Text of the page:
Automated Notices for Copyright Infringement: Pitfalls and Remedies

Background of Notice and Takedown Since the birth of the internet, online service providers (OSPs) have butted heads with copyright holders over whether OSPs should be responsible for copyright-infringing material posted by their users. Should Google be liable for infringement when it provides links to websites that post photographs without a copyright license?[1] Should YouTube owe damages for hosting a video that plays a song or shows a clip from a movie protected by copyright?[2] Continue Reading →

Internet Piracy: The Effects of Streaming Services and the Digital Marketplace

Internet piracy was thought to be an unstoppable blight on the digital market as recently as five years ago. As quickly as music, movie, and video game companies could shut down pirates and pirate sites, new ones would appear. The notorious Pirate Bay website, for example, is practically indestructible, having survived being forcibly taken down almost a dozen times. Entertainment and software companies began to prophesize the end of their industries due to lost profits Continue Reading →

The Next Rembrandt: Originality and Authorship of AI Generated Works

In recent years, the news has been flooded by innovations in artificial intelligence and its ability to create a diverse range of creative content. AI has produced music, poetry, paintings, and even sci-fi films. Some of the poetry is so “real” that it has even fooled humans into believing that it was generated by a human writer. As the list of creative works continues to grow, so does the elephant in the room: who owns Continue Reading →

Exclusive Rights in Vague Terms – Vantablack in the Arts

Background In the summer of 2014, British company Surrey NanoSystems (“SNS”) announced that it had created a new substance out of carbon nanotubes that would absorb up to 99.96% of light.[1] It is created by growing nanotubes on a surface heated to over 430 degrees Celsius, and is currently only produced by SNS. Intended for military and scientific use, Vantablack could increase stealth capacity and significantly decrease reflective interference in telescopes.   Exclusive License and Continue Reading →

Market Solutions to IP Law Confusion

The somewhat “unsettled” nature of certain aspects of intellectual property law is unsurprising. By definition, the discipline considers the new, the novel, the original, etc. Though the patent world seemed to struggle for a time when it came to computer-related inventions, it was no coincidence that the Copyright Act of 1976 explicitly anticipated “original works of authorship fixed in any tangible medium of expression, now known or later developed…”[1] In recent years, however, prolonged periods Continue Reading →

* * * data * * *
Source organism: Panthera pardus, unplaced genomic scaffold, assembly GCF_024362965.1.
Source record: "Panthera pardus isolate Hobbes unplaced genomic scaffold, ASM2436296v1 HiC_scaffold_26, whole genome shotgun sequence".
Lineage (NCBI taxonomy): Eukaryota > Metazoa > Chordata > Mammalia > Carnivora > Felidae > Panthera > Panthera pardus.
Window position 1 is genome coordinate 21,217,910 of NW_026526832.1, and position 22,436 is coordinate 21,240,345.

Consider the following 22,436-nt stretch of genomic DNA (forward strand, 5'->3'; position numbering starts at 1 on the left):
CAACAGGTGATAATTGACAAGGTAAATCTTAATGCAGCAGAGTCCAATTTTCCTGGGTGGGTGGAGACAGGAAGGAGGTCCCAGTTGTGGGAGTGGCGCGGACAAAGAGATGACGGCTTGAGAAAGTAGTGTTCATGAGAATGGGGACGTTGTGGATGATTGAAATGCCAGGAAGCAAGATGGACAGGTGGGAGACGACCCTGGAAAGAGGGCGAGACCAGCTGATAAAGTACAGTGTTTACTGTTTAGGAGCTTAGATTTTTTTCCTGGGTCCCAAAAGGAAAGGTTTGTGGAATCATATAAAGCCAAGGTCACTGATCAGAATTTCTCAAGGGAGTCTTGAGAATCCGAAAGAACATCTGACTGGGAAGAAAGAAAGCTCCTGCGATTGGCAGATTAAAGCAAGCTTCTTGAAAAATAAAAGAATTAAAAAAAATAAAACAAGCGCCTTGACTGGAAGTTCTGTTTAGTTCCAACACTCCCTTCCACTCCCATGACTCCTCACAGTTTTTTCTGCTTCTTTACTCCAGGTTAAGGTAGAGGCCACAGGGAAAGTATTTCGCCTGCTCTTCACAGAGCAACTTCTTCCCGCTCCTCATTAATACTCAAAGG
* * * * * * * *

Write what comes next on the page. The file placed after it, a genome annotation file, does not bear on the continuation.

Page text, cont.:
Does Lenz v. Universal Music Corp. Affect Copyright Owners §512 Takedown Procedures?

In Lenz v. Universal Music Corp., Nos. 13-16106, 13-16107, U.S. App. LEXIS 16308 (9th Cir. 2015), the Ninth Circuit dealt with an issue of first impression, whether fair use is an “authorization under the law” as contemplated by 17 U.S.C. 512(c)(3)(A)(v). Lenz U.S. App. LEXIS 16308 at 12; Limitations on Liability Relating to Material Online, 17 U.S.C. 512(c)(3)(A)(v) (2015). The court held that §512(c)(3)(A)(v) does require the copyright holders to consider fair use before sending Continue Reading →

WikiLeaks Reveals the Trans-Pacific Partnership’s Expansion of International Copyright Law

WikiLeaks Publishes TPP IP Chapter As the Trans-Pacific Partnership or “TPP” moves closer to becoming a reality , leaked documents of the international trade agreement published by WikiLeaks have sparked concerns that the treaty’s re-envisioning of intellectual property rights could prove detrimental to citizens of signatory nations. The latest version of TPP’s intellectual property chapter, hosted on WikiLeaks servers,[1] details a series of sweeping modifications to the international status quo in regards to copyrights as well as Continue Reading →

Virtual Reality Meets Body Ink

The video game industry has swelled into a $20 billion market in the United States alone.[1] With industry growth, game developers continue to push the limits of digital graphics, inching closer every year to on-screen renderings that bear an uncanny resemblance to the real world.[2] This collision course into the uncanny valley, however, may have hit its first of many unexpected obstacles: the also-surging tattoo industry.[3] Sports games are the third-most popular video game genre Continue Reading →

Will Petrella Apply Beyond Copyright?

For those who concern themselves with remedies, the case law concerning the equitable defense of laches was, until recently, rather somnolent. Two wake-up calls, one loud, the other muted to near silence, have changed largely settled expectations and produced questions about the relationship between laches and federal statutes of limitation. In particular, it is now clear from that laches does not, except in “extraordinary circumstances,” bar actions for damages that are instituted within the three-year statute Continue Reading →

Starbucks Not So “Dumb” After All

Last weekend in Los Feliz, Los Angeles, it appeared that coffee mogul Starbucks opened a new franchise. However, this new store proudly named itself “Dumb Starbucks,” and every menu item was preceded by the word “dumb.” Patrons could order Dumb Honey Blonde roast coffee or Dumb Chai Lattes, to name a few, in size Dumb Tall, Dumb Grande, or Dumb Venti. Oddly enough, Starbucks has decided not to go after the perpetrator of this stunt, Continue Reading →